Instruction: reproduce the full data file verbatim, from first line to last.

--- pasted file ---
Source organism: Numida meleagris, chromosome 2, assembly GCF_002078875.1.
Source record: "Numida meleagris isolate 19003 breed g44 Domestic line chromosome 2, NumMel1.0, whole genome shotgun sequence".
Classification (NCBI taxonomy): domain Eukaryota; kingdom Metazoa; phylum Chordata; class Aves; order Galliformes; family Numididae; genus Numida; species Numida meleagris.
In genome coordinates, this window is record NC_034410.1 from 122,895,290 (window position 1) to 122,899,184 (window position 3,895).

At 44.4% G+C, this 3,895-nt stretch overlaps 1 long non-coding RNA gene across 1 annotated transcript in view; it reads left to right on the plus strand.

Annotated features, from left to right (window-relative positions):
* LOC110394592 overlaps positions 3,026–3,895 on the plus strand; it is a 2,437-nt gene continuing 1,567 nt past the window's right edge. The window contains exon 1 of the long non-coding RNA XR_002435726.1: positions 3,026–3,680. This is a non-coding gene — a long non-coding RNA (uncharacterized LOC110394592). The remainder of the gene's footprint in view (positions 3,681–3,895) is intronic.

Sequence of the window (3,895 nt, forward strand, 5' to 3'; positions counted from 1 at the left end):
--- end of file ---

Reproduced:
Source organism: Numida meleagris, chromosome 2, assembly GCF_002078875.1.
Source record: "Numida meleagris isolate 19003 breed g44 Domestic line chromosome 2, NumMel1.0, whole genome shotgun sequence".
Classification (NCBI taxonomy): domain Eukaryota; kingdom Metazoa; phylum Chordata; class Aves; order Galliformes; family Numididae; genus Numida; species Numida meleagris.
In genome coordinates, this window is record NC_034410.1 from 122,895,290 (window position 1) to 122,899,184 (window position 3,895).

At 44.4% G+C, this 3,895-nt stretch overlaps 1 long non-coding RNA gene across 1 annotated transcript in view; it reads left to right on the plus strand.

Annotated features, from left to right (window-relative positions):
* LOC110394592 overlaps positions 3,026–3,895 on the plus strand; it is a 2,437-nt gene continuing 1,567 nt past the window's right edge. The window contains exon 1 of the long non-coding RNA XR_002435726.1: positions 3,026–3,680. This is a non-coding gene — a long non-coding RNA (uncharacterized LOC110394592). The remainder of the gene's footprint in view (positions 3,681–3,895) is intronic.

Sequence of the window (3,895 nt, forward strand, 5' to 3'; positions counted from 1 at the left end):